Are We Listening To Our Deaf Communities?

In a society where you’d expect the needs of somebody with a hearing impairment to be catered for, visiting Bid’s Open Morning surprised us to realise that there are still significant changes needed to better integrate deaf people into our community.

There are an estimated 11 million deaf people in the UK that are facing misjudgement and negative stigma on a daily basis.

If we look into the statistics, out of the 60 million people that are living in the UK, 11 million of these people have some form of hearing loss. Out of these, 6 million people are hard of hearing, 900,000 of them are severely/profoundly deaf and 250,000 of them are deaf-blind or experience some sense of dual sensory loss.

Naturally, as a language services provider, we are astonished that there are currently only 24,000 are British Sign Language (BSL) users to support 11 million deaf people across the UK. The lack of these accessibility services are restricting the lives of deaf people.

70% of BSL users have a lower level of English because of poor education standards for deaf children at schools. With limited accessibility and poor education standards at a young age, you can only imagine how this struggle grows and develops throughout a deaf person’s lifetime.

 

Whilst mental health issues affect 25% of the general population, they affect around 40-50% of the deaf community.

 

We cannot identify exactly what is causing this difference (as every person’s mental health is unique to them) but we can contemplate everyday situations where the deaf community is misjudged and the reality behind the in-accessibility of basic services that people with complete hearing may take for granted.

We can start off by analysing the terminology we use to refer to those that are hard of hearing. Whilst many terms such as ‘deaf and dumb’ have been around for a long time, they are not politically or morally correct to use. Examples of terms that are acceptable to use are: deaf, hard of hearing, profoundly deaf, partially hearing, etc. However, every person is different, so you should always take the time to establish how a deaf person chooses to identify themselves and how they choose to communicate.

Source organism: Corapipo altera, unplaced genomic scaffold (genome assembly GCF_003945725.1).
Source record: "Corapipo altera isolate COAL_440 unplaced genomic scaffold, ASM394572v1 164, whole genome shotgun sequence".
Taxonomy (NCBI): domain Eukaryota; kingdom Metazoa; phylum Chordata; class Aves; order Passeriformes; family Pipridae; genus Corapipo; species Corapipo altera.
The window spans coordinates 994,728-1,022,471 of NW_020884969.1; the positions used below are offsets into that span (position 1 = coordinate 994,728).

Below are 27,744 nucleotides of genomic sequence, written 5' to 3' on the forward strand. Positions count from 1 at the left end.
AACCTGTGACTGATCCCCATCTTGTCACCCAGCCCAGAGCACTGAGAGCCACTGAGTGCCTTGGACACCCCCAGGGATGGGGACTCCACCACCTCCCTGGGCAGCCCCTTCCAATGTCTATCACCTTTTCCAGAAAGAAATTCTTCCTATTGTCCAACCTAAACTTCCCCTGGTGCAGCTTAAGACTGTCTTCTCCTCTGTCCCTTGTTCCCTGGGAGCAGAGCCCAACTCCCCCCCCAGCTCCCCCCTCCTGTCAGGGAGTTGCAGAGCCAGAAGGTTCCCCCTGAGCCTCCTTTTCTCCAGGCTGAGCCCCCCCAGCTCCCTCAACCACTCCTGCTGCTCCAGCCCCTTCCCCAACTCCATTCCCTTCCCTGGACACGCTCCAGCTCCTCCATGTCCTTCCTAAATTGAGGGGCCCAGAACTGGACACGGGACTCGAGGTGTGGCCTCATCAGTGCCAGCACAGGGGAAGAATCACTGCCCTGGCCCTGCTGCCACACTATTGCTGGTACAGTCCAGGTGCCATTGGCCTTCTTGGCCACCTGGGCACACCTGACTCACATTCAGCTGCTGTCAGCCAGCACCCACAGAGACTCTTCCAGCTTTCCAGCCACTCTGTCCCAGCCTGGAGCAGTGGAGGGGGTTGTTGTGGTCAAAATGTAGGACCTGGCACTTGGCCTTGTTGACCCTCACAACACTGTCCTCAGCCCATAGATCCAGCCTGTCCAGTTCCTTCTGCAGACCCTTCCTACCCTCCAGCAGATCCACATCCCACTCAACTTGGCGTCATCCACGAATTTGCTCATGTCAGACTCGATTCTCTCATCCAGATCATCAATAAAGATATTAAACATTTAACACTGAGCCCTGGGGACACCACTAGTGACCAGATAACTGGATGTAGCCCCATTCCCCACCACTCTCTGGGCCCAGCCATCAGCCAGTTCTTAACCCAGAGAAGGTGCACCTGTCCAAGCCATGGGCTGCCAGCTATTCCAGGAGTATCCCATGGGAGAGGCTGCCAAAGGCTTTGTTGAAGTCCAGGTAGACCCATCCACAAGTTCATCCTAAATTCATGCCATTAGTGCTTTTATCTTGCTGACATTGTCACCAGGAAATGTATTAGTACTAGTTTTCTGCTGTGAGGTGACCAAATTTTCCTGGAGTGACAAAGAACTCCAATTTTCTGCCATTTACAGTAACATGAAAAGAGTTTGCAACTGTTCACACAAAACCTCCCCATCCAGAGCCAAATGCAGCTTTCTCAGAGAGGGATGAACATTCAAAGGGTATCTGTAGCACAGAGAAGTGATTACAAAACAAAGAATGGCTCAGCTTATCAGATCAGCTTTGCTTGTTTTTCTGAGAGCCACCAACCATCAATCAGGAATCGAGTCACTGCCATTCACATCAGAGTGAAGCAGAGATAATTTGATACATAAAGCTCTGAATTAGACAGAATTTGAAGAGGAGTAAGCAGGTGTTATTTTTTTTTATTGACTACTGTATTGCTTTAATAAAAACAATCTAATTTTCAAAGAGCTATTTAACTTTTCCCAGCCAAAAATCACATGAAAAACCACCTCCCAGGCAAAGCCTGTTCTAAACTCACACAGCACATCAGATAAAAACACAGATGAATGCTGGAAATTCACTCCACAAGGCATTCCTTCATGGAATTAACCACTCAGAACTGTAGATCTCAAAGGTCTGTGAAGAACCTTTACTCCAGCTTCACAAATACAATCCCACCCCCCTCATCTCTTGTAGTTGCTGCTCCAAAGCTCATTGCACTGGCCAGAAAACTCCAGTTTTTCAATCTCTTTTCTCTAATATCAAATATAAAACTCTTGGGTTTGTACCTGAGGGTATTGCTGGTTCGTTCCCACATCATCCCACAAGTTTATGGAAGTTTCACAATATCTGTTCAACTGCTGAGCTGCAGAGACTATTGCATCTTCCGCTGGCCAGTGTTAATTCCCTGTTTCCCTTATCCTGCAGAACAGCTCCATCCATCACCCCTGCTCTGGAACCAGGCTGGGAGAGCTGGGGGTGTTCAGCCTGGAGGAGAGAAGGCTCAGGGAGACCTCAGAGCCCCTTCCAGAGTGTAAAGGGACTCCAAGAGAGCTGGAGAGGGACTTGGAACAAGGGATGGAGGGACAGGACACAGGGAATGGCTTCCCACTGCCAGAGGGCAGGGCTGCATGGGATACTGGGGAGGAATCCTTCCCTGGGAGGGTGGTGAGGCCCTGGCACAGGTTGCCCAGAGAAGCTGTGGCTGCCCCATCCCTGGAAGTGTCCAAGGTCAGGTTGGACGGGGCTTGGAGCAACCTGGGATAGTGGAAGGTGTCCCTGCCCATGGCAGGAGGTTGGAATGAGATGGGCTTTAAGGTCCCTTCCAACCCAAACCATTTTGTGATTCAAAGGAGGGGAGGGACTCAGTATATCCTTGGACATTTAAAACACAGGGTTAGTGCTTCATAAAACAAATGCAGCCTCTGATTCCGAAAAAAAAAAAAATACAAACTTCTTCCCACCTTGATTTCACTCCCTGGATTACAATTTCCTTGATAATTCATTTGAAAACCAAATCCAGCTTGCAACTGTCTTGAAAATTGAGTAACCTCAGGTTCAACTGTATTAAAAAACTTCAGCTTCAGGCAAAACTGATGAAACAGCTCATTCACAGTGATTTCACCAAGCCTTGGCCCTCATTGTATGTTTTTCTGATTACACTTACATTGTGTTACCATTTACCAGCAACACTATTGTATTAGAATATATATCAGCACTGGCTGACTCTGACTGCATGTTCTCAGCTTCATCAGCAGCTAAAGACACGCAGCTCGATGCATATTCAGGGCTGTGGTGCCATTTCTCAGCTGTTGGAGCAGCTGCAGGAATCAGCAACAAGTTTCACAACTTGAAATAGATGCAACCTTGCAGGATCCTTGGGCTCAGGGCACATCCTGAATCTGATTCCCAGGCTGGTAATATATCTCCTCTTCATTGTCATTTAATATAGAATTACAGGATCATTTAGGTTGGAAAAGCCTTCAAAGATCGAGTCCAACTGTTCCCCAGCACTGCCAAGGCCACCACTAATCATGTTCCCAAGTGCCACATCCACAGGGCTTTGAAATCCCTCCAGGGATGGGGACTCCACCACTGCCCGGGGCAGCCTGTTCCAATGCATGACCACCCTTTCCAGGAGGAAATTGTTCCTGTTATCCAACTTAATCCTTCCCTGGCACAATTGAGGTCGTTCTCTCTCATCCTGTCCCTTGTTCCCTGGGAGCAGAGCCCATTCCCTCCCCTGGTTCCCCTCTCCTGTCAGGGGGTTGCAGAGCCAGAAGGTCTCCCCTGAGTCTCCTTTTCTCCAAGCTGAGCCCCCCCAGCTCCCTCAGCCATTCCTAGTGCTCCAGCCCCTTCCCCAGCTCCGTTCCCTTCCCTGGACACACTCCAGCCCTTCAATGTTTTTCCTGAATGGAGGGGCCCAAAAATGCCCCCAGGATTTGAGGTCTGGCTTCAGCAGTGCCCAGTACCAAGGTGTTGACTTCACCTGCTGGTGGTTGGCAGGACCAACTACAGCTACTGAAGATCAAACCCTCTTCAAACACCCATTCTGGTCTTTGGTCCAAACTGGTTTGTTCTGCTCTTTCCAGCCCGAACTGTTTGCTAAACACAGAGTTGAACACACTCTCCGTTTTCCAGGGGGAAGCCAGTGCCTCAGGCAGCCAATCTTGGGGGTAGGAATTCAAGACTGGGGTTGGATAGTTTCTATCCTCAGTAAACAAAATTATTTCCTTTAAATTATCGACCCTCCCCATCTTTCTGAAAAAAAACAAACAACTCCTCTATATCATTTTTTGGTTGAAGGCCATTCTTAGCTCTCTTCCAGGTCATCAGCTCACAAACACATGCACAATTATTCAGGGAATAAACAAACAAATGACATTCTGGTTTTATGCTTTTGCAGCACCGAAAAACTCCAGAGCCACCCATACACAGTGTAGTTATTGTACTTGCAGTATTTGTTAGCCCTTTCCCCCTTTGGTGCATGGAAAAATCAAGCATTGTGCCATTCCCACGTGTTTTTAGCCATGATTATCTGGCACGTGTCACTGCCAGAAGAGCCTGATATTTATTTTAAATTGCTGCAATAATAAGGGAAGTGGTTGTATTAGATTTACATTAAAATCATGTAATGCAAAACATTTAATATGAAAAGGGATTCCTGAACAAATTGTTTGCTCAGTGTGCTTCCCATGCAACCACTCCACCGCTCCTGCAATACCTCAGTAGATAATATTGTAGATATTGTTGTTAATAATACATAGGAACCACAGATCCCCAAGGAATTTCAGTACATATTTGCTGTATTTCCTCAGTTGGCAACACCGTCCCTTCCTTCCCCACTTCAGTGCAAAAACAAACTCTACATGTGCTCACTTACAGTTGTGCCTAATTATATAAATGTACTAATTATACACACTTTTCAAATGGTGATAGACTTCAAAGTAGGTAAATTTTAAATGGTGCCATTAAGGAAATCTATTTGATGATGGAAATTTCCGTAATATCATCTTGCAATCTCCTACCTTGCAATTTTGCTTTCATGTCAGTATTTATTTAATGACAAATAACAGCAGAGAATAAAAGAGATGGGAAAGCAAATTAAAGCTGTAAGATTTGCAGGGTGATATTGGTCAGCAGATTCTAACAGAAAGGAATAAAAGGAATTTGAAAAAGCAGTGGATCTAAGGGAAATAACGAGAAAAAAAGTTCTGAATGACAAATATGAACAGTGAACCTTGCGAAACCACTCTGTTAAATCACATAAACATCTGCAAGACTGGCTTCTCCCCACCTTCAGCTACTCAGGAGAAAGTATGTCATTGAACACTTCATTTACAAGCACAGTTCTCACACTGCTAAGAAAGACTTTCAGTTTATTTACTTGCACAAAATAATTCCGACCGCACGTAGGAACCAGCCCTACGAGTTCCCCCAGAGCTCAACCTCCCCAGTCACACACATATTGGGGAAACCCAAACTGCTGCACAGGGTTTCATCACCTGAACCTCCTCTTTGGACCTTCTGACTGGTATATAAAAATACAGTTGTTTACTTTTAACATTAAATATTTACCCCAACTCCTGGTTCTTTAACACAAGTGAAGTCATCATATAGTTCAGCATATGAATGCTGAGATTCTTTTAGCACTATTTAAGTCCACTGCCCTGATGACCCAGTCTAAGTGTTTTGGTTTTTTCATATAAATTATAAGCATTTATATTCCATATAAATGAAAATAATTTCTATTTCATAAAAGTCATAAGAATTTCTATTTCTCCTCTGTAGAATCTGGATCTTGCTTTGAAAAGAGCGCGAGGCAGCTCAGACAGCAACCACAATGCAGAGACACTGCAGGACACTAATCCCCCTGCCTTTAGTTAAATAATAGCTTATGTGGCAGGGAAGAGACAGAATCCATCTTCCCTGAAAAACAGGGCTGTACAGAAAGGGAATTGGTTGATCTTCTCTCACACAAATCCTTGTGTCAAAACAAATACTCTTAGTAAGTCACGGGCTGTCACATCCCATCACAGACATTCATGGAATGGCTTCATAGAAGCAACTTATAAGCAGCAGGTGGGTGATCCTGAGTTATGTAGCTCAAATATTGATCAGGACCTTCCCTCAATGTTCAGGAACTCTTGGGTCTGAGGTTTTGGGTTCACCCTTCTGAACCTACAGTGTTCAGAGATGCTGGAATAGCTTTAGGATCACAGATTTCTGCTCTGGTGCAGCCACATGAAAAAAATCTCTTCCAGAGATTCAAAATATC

One service that we expect to be readily available to us is the NHS. If we use the NHS as one example of a service that others may take for granted, we can identify just how different it is to access everyday services if you are deaf.

Very often, even if a deaf person uses BSL as their chosen form of communication, a BSL interpreter is not available on hand for them. This means that they are forced to compromise and establish a way to communicate with their GP that the GP will understand. It is therefore no wonder that…

 

…misdiagnosis/inadequate information costs the NHS around £50 million a year.

 

There are also many other aspects to this service that a person with complete hearing may never even consider. Examples of these aspects are: missing your name being called out by the receptionist when it is time for your appointment, booking/cancelling appointments (in fact, 45% of deaf people still have to walk into a GP’s practice to do this), using an intercom to be allowed physical access into the practice, etc.

With essential services such as this not being as accessible as they should be, alongside the improper (or even lack of) awareness training that we receive in schools/our places of work, it is sadly understandable how the rates for mental health issues are almost double amongst the deaf community. This misjudgement towards the deaf community is something that we all have an active responsibility to improve, so what could you be doing in your organisation to help?

New technologies are a positive step in enabling organisations to access a BSL interpreter at any time.  One of these solutions is video relay interpreting (VRI).  In the US, VRI is a well embedded mode of interpreting, but in the UK, is only now gaining traction.  Future initiatives to raise awareness on the different facilities available in the marketplace are crucial to dissipating the stigma of our deaf communities.

 

Get in Touch

For advice on how you can support the deaf community around your organisation, find out more about our accessibility services, or to book a British Sign Language (BSL) interpreter, please contact a member of our award winning team by emailing getintouch@word360.co.uk or calling 0121 554 1981.

 

Written by Portia C

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